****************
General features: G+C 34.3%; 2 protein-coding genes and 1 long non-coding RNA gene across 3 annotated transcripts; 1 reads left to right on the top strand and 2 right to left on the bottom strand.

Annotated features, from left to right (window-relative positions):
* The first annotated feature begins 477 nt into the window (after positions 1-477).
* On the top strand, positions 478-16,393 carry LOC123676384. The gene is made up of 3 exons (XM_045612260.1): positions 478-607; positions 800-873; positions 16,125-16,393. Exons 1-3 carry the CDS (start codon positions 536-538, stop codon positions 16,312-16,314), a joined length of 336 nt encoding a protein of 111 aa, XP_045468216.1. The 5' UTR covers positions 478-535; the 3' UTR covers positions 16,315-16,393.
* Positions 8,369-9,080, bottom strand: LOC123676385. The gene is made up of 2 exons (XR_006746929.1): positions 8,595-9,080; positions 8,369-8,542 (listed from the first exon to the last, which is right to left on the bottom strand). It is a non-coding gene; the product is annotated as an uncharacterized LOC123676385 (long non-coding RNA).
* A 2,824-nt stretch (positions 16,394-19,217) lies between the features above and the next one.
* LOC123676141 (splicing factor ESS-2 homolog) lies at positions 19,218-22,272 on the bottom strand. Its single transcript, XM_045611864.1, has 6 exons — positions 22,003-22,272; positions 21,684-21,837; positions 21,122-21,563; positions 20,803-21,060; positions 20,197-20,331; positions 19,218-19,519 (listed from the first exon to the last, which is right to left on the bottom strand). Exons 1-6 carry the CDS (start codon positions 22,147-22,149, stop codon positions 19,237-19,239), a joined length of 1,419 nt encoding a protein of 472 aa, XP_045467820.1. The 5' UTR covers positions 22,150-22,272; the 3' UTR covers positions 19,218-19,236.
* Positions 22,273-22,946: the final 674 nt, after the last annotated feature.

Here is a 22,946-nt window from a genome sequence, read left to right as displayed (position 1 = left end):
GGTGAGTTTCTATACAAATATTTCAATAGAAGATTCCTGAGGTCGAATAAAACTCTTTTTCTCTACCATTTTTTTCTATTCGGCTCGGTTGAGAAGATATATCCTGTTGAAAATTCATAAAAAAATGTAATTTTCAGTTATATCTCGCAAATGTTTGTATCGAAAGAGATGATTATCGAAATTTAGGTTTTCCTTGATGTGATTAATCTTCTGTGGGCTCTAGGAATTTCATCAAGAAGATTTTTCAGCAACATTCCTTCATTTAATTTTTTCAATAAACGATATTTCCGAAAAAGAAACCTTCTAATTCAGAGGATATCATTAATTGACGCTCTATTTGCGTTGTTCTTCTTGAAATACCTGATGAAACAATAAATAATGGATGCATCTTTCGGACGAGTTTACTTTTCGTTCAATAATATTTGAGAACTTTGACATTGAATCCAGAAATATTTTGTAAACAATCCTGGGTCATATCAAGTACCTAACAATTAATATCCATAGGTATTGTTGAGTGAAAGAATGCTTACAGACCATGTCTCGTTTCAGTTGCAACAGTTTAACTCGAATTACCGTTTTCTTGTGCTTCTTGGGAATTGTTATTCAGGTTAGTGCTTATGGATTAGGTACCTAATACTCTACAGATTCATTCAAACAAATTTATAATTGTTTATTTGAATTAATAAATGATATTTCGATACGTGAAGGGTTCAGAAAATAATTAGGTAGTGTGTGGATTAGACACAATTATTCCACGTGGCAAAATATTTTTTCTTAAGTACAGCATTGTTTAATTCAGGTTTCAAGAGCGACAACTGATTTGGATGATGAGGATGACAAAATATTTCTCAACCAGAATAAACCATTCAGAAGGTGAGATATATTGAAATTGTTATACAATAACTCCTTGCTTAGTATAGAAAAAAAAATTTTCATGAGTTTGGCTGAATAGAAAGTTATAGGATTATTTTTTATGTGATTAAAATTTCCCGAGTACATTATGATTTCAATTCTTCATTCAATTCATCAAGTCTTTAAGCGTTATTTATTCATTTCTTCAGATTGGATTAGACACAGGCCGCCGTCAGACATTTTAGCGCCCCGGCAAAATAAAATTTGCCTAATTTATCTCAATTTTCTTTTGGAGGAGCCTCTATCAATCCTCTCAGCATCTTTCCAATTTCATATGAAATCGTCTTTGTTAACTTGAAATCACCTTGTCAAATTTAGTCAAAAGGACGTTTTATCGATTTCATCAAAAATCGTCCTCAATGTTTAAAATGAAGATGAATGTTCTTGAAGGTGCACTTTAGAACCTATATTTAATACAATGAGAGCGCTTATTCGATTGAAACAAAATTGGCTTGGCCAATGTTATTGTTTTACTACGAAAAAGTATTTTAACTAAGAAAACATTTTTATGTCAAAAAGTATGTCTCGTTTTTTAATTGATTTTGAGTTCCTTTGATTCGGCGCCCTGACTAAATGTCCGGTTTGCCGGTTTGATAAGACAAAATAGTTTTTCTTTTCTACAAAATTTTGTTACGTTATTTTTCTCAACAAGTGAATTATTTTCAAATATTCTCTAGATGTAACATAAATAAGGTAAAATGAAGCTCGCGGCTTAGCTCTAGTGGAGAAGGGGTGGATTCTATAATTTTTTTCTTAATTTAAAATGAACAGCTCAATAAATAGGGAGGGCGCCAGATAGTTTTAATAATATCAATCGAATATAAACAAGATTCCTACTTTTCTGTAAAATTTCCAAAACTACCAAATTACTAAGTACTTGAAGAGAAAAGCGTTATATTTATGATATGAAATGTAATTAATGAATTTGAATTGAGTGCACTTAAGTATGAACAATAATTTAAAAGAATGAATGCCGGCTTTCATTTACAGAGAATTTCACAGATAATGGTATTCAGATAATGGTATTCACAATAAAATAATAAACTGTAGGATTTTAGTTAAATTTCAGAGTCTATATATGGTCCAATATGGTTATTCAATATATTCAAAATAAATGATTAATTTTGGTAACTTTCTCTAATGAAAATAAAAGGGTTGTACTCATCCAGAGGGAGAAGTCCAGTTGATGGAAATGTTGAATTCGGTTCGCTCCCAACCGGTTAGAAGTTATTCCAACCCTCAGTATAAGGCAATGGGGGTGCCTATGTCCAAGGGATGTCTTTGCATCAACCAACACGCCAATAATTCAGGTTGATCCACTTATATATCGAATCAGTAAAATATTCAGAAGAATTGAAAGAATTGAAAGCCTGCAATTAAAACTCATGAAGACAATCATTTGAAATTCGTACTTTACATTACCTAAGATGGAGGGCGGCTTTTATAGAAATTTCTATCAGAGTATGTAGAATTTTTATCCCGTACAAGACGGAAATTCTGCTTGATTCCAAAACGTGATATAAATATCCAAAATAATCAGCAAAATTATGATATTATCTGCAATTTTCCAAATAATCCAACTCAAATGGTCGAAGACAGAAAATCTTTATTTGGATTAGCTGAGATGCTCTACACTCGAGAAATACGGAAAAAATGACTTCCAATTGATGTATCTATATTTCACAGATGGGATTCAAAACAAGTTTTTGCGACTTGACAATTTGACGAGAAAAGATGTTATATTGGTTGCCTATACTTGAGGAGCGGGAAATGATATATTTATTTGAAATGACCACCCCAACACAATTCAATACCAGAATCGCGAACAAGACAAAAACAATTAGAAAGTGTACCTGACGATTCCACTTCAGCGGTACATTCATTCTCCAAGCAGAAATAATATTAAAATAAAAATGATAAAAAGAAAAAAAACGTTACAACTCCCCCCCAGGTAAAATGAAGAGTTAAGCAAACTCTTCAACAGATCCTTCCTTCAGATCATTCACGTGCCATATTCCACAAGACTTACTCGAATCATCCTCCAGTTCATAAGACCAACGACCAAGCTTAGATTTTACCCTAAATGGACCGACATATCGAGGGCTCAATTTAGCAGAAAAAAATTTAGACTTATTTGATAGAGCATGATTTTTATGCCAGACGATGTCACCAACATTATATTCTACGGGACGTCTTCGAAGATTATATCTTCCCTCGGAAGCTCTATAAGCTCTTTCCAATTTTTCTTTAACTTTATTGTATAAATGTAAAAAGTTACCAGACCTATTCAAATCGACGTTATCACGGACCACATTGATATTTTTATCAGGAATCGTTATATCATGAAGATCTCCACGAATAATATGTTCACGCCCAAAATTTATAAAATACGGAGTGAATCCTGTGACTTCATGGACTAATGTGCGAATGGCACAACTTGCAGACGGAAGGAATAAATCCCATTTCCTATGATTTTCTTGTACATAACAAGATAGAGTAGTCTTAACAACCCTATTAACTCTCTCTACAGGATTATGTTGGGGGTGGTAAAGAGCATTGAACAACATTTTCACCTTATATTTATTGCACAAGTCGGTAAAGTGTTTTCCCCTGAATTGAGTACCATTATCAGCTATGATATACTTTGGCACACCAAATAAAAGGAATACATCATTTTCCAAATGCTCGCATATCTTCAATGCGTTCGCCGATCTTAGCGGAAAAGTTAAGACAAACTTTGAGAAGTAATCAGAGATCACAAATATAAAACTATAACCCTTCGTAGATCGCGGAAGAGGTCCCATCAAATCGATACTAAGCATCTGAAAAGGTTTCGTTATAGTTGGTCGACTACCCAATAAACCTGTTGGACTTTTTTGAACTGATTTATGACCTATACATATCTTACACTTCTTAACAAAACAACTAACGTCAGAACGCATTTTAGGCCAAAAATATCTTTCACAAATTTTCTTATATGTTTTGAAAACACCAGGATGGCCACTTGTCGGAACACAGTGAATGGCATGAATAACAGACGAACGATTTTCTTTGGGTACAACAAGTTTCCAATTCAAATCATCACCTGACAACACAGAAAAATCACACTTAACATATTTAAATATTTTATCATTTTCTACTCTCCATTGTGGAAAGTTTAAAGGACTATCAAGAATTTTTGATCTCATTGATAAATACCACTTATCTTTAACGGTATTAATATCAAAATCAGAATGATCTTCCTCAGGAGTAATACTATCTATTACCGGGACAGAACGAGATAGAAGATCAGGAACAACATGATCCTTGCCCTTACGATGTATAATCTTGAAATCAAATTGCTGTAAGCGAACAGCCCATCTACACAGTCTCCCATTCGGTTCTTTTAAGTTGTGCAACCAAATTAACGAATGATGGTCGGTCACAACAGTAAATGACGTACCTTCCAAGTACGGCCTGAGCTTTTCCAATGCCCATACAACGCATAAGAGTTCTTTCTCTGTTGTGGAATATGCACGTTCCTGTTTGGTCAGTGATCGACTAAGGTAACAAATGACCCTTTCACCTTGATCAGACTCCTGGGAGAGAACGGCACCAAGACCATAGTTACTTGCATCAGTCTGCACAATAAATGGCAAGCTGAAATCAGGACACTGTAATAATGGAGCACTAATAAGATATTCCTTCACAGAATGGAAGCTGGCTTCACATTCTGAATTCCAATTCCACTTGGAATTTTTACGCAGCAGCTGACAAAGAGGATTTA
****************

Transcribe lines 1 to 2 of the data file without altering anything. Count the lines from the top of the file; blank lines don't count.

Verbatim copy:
General features: G+C 34.3%; 2 protein-coding genes and 1 long non-coding RNA gene across 3 annotated transcripts; 1 reads left to right on the top strand and 2 right to left on the bottom strand.

Annotated features, from left to right (window-relative positions):